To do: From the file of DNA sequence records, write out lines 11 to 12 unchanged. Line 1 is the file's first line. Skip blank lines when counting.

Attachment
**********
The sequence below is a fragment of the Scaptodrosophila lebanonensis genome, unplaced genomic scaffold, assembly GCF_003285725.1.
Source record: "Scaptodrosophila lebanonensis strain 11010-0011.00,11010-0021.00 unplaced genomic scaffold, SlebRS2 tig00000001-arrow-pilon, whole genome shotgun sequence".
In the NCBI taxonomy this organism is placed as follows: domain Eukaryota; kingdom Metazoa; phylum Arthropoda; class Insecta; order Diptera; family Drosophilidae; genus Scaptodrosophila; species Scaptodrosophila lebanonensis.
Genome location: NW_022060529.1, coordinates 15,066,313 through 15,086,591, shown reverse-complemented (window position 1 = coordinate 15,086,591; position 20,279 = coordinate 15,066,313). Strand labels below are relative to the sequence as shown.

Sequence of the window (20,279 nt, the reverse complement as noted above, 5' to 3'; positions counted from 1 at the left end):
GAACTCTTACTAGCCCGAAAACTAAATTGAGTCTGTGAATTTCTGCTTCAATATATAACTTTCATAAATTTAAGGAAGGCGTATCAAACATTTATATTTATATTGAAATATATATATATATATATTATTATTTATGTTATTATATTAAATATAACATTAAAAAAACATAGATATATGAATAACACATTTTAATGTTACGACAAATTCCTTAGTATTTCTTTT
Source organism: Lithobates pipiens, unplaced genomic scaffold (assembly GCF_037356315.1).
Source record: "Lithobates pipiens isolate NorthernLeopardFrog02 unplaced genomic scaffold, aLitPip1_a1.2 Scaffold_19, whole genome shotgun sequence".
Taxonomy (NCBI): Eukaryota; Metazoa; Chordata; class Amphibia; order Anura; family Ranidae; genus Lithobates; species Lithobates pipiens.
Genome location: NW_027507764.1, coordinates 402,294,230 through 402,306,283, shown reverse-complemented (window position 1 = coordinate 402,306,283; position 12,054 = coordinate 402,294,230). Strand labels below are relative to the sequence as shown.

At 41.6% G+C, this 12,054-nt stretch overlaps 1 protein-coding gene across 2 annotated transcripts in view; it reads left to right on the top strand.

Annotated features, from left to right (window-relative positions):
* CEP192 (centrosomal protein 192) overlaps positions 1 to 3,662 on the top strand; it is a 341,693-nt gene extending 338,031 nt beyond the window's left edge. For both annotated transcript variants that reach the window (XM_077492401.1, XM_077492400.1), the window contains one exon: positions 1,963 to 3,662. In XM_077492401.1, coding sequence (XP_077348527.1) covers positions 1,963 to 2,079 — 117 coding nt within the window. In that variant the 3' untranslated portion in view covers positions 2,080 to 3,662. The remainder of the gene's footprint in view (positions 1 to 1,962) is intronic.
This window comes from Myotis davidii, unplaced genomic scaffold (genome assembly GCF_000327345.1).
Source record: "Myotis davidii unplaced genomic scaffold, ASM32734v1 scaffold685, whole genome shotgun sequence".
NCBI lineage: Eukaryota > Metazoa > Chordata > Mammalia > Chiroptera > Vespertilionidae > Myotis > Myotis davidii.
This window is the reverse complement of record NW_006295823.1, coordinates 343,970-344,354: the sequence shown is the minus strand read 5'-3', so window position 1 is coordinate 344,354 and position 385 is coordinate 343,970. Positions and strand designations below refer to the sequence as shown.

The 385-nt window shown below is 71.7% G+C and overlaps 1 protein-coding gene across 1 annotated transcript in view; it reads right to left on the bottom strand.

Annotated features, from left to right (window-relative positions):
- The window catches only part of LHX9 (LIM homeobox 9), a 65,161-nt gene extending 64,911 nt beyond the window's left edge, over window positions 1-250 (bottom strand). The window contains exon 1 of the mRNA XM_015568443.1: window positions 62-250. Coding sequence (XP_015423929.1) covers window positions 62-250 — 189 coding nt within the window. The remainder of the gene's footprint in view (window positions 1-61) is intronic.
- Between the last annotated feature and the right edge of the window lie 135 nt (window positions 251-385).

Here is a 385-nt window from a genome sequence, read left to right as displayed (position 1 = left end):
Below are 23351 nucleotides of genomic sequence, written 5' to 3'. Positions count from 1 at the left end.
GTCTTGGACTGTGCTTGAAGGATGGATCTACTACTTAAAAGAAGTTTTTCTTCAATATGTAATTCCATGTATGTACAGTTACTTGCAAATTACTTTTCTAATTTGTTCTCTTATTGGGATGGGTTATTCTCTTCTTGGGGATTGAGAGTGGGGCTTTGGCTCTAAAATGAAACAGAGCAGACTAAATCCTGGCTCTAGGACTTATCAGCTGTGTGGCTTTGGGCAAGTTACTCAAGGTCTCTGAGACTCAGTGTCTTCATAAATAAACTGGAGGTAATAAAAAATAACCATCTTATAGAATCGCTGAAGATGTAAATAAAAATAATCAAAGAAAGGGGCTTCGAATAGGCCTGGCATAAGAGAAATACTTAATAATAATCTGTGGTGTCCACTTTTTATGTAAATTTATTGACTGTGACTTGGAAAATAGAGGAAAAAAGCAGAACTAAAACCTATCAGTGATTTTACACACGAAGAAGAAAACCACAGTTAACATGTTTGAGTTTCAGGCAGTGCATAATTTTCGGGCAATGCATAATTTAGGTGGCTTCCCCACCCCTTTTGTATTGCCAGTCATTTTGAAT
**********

At 41.6% G+C, this 12,054-nt stretch overlaps 1 protein-coding gene across 2 annotated transcripts in view; it reads left to right on the top strand.

Annotated features, from left to right (window-relative positions):